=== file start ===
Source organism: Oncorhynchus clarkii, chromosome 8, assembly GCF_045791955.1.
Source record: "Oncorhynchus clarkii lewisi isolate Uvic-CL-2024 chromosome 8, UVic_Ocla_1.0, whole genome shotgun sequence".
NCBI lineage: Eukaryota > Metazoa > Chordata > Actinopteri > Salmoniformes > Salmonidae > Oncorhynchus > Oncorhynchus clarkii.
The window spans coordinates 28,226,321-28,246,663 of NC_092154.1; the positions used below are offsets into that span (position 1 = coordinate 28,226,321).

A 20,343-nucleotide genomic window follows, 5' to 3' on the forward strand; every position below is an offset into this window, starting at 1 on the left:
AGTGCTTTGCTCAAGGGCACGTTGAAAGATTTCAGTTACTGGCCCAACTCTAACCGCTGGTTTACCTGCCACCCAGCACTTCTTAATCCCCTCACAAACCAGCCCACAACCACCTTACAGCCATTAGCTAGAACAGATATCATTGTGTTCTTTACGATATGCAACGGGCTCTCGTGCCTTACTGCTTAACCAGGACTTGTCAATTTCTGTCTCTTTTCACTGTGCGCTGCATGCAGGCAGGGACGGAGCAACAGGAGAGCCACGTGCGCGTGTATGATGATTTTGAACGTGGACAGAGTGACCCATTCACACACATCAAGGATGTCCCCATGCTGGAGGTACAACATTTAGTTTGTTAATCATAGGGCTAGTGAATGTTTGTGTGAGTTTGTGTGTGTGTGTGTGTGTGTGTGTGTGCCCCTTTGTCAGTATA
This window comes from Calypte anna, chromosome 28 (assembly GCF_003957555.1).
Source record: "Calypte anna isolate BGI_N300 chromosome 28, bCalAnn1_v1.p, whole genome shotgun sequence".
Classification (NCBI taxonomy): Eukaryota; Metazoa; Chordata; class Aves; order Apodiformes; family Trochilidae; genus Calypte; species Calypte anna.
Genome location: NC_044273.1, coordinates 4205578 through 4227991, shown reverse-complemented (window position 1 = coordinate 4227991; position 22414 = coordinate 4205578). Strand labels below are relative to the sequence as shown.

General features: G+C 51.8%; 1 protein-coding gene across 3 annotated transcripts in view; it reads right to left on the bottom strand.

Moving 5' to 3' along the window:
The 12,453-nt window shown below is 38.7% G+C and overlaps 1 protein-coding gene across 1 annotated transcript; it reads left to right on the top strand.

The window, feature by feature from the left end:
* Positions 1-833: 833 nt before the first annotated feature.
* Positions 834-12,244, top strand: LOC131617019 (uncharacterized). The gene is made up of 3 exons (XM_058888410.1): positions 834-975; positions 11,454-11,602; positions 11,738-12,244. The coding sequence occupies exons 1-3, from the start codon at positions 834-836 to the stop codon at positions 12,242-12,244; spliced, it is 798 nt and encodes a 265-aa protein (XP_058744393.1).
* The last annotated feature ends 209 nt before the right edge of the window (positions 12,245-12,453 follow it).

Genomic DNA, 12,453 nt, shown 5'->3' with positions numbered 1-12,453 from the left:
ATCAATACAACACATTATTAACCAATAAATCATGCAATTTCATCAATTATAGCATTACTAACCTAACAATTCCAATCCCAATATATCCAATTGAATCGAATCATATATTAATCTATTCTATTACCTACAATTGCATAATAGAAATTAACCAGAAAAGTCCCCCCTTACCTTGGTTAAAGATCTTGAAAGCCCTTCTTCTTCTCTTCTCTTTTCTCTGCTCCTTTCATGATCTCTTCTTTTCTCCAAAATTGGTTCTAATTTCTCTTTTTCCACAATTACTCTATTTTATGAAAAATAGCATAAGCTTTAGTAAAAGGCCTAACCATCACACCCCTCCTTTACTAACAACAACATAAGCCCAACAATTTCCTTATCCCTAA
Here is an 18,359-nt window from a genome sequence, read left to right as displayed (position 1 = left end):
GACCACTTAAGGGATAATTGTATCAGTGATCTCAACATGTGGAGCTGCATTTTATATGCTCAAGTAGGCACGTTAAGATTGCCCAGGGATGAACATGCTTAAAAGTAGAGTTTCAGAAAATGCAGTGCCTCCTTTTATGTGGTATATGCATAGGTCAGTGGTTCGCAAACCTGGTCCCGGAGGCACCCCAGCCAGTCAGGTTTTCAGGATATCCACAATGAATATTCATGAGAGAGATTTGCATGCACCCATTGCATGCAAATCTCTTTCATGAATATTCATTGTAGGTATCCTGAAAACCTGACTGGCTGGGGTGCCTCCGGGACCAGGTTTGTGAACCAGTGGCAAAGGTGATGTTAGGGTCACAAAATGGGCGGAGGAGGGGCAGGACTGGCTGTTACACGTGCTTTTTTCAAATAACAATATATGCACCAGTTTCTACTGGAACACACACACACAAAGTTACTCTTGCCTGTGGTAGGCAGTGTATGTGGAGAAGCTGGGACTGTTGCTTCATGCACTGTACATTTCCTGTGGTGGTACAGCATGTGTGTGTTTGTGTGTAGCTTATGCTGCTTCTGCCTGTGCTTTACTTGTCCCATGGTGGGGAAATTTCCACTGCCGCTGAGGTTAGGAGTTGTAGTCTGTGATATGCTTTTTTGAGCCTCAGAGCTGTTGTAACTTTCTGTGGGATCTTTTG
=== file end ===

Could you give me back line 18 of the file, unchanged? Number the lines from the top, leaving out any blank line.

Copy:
Genomic DNA, 12,453 nt, shown 5'->3' with positions numbered 1-12,453 from the left: